I was always shocked as a child by the audacity of religion.  Bible stories being taught to children that were so violent as to be wholly inappropriate for those same children? The Bible, at best a morally ambiguous book, being used as the supposed basis for a moral life?  People using a religion named after a man who preached tolerance as the basis for intolerance and often hatred?  It was C.S. Lewis who famously said that Jesus must either be who he says he is or a madman.  Never mind that Jesus never said anything but through the mouthpiece of Apostles with their own agendas, or that it is downright insulting to woo religious skeptics with an obvious logical fallacy; Lewis’ binary thinking exposes us to how religious people see themselves, or at least how they wish to be seen by others:  I am either completely correct, or I am nuts.  Are we to assume that religious people feel the later choice so obviously false?   My choices are that religious people are completely in harmony with the truth or else bat-shit crazy? 

I suppose that might seem a harsh judgment, even for a young boy.  But any clear-eyed child, much as it might shock adults, is perfectly capable of seeing through the lie of religion even better than devout adults, who have built up a world around their faith so unified with their own sense of self that to debunk their faith is to destroy their lives.  How else can one justify the atrocities of religious conviction?  Even moving past the mass-scale violence of the Crusades, the Inquisition, or modern Islamic terrorism; should we really need more examples of immorality perpetrated by religious zealots than the lies told to children in the name of religion?  Well of course parents don’t view themselves as having told a lie, or they’d never have told it.  And so I was forced to find an uncomfortable third rail in Lewis’ binary equation in trying to understand the devout: they aren’t completely correct and they aren’t crazy.  For the purposes of existing in a world dominated by religion, I chose agnosticism.  Perhaps some religious people are right and perhaps some are simply crazy, but who was I to say for sure?  Don’t ask me, I am just a humble agnostic.  Can I go now?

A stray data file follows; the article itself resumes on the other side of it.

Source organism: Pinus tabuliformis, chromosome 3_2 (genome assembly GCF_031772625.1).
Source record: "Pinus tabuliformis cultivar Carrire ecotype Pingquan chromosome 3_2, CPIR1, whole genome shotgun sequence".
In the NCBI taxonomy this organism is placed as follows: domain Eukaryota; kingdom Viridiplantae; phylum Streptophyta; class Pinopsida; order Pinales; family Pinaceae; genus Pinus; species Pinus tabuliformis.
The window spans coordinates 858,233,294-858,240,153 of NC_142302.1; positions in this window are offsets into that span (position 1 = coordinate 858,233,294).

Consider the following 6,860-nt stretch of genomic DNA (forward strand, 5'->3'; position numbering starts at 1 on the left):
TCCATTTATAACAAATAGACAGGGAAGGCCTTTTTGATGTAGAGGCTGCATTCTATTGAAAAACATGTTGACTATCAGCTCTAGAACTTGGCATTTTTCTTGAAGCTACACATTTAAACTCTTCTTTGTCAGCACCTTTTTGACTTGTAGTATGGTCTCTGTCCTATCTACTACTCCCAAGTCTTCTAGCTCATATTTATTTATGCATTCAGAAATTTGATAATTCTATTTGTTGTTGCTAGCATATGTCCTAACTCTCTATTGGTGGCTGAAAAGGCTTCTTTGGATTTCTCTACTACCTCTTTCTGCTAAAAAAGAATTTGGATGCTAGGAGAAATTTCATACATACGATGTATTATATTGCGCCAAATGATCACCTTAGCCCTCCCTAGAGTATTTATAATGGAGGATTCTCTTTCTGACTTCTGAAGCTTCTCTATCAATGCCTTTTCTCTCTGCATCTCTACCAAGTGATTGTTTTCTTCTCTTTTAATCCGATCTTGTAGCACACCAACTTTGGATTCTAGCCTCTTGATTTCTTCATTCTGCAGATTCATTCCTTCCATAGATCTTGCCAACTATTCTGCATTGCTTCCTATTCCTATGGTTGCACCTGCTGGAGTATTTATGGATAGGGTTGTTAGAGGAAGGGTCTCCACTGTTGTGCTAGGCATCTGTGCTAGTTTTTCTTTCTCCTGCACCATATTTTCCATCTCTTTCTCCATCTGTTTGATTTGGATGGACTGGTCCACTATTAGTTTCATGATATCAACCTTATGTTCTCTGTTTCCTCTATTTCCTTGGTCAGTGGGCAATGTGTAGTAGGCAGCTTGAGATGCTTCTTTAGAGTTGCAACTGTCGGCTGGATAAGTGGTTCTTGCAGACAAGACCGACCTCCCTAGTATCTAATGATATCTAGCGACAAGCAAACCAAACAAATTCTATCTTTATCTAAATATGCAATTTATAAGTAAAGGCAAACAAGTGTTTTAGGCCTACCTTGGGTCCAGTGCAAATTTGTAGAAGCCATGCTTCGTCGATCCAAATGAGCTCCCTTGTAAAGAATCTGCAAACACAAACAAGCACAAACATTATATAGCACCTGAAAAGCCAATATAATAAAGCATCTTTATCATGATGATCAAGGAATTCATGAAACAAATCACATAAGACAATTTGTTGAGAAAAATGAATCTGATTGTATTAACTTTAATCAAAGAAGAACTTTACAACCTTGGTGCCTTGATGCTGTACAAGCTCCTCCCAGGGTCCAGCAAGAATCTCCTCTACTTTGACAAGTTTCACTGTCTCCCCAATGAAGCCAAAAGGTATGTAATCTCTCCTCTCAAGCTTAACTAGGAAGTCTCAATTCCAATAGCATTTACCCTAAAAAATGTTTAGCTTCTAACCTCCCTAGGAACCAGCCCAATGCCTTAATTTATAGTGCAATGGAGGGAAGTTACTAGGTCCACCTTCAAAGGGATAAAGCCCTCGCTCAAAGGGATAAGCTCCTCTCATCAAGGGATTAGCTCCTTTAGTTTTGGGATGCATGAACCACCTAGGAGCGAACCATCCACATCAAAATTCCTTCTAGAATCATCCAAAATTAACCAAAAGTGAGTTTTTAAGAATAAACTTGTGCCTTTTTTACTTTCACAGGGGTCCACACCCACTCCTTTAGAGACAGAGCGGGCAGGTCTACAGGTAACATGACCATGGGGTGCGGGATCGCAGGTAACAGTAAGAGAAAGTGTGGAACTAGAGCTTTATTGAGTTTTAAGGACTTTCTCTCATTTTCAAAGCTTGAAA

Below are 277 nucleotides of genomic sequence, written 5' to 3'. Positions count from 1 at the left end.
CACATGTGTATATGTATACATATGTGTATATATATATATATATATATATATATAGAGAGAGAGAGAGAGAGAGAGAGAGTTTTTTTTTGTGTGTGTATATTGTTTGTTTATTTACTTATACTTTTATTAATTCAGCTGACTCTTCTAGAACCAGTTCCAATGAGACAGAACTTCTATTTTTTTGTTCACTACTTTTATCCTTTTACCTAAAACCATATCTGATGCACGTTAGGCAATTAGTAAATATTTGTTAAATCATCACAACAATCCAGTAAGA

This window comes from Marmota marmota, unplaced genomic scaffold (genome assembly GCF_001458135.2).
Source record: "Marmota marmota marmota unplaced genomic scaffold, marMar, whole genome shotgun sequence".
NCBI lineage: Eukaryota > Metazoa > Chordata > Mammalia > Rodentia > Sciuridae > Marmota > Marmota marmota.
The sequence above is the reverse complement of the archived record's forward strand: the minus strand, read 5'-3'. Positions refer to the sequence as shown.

But the more I saw people formally of deep skepticism about religion in their youth become adults and embrace religion “for their children’s benefit,” the more uncomfortable I became on my third rail.  Religion is clearly a bald lie told to a child in the hopes that it will perpetuate itself through many more generations and yet these parents, I have always assumed, did not see themselves as propagandists or liars.  I had usually been naive enough to believe that religious people must truly believe these stories.  They wouldn’t knowingly lie, would they?  They wouldn’t adopt a lie they had rejected as young adults only to later embrace it on the specious assumption that it would benefit their children.  I remember my mother telling me about the scalding she received from her friends because she chose to raise my sister and I without any religion.  How perfectly indivisible and consistent this foolishness was!  To some, religion really is an elaborate bedtime story told to children to terrify them into behaving properly.  How dare they condescendingly deem to develop a moral construct predicated on a lie!  I was having trouble holding up my third rail.

I do think that there must be those who truly believe in the Bible as literal truth.  But I also think that there are a great many who cling to religion as nothing more than tradition.  For these people, it is a lie.  It cannot be anything else.  We then must have two sets of people who seem to teeter on a scale between genuine mental delusion and good-natured social fibbing.  But it only seemed that way.  They were actually balancing on that third rail I’d constructed for them.  Rather than allow myself to permit the great majority of people on earth to be deemed clearly and conclusively insane, and incapable of believing the truth of a fairy-tale, I had propped up billions of adults on my own agnosticism.  They hadn’t asked for my help, mind you; this construct was all my making.  They can’t all be crazy.  They can’t all be liars.  Can they?

Obviously, I was not sold on this point.  Even on my worst days I still know the often harsh truths of my own life.  I can spin a mild prevarication for my own benefit, but I know becoming bound up in a lie is a danger I dare not tempt. I know, as my father says, the dangers of believing your own resume.  I cannot be unique in this regard.  Millions of religious people must sense that they are talking themselves into a set of beliefs only to navigate the the mind’s choppy mental seas more easily.  When faced with a pristine truth -- one that cannot be washed clean with talking snakes and a string of “begets” -- they feel the sting of life as brightly as anyone.  People of faith show a fear of death and the pain of loss.  They may say “they are going to a better place” upon the demise of a loved one, but they weep openly at the manifest loss they have experienced.  I suppose there are some who truly do not fear death or feel the pain of loss, but don’t we view such people as victims of a detached-reality pathology?  Those people truly are truly insane.  So if most religious people aren’t crazy, they must be liars.